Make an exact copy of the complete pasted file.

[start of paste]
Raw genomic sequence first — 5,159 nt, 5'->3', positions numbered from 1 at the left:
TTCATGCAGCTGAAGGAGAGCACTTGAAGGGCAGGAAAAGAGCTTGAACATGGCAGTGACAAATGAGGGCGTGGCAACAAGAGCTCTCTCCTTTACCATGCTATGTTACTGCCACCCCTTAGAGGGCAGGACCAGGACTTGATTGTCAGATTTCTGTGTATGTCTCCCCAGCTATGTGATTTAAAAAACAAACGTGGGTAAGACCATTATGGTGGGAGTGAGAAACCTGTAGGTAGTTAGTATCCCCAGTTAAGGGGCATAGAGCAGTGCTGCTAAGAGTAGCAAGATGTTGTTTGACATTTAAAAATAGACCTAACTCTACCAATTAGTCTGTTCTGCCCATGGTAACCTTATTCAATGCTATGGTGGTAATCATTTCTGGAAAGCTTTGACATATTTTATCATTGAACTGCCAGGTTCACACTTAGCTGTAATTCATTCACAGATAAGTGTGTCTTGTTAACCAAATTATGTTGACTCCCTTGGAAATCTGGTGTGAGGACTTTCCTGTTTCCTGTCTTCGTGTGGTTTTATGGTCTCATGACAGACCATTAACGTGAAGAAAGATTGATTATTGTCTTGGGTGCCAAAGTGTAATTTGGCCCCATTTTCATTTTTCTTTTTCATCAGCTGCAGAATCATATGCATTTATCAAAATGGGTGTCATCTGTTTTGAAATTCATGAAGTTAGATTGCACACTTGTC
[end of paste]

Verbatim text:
Raw genomic sequence first — 5,159 nt, 5'->3', positions numbered from 1 at the left:
TTCATGCAGCTGAAGGAGAGCACTTGAAGGGCAGGAAAAGAGCTTGAACATGGCAGTGACAAATGAGGGCGTGGCAACAAGAGCTCTCTCCTTTACCATGCTATGTTACTGCCACCCCTTAGAGGGCAGGACCAGGACTTGATTGTCAGATTTCTGTGTATGTCTCCCCAGCTATGTGATTTAAAAAACAAACGTGGGTAAGACCATTATGGTGGGAGTGAGAAACCTGTAGGTAGTTAGTATCCCCAGTTAAGGGGCATAGAGCAGTGCTGCTAAGAGTAGCAAGATGTTGTTTGACATTTAAAAATAGACCTAACTCTACCAATTAGTCTGTTCTGCCCATGGTAACCTTATTCAATGCTATGGTGGTAATCATTTCTGGAAAGCTTTGACATATTTTATCATTGAACTGCCAGGTTCACACTTAGCTGTAATTCATTCACAGATAAGTGTGTCTTGTTAACCAAATTATGTTGACTCCCTTGGAAATCTGGTGTGAGGACTTTCCTGTTTCCTGTCTTCGTGTGGTTTTATGGTCTCATGACAGACCATTAACGTGAAGAAAGATTGATTATTGTCTTGGGTGCCAAAGTGTAATTTGGCCCCATTTTCATTTTTCTTTTTCATCAGCTGCAGAATCATATGCATTTATCAAAATGGGTGTCATCTGTTTTGAAATTCATGAAGTTAGATTGCACACTTGTC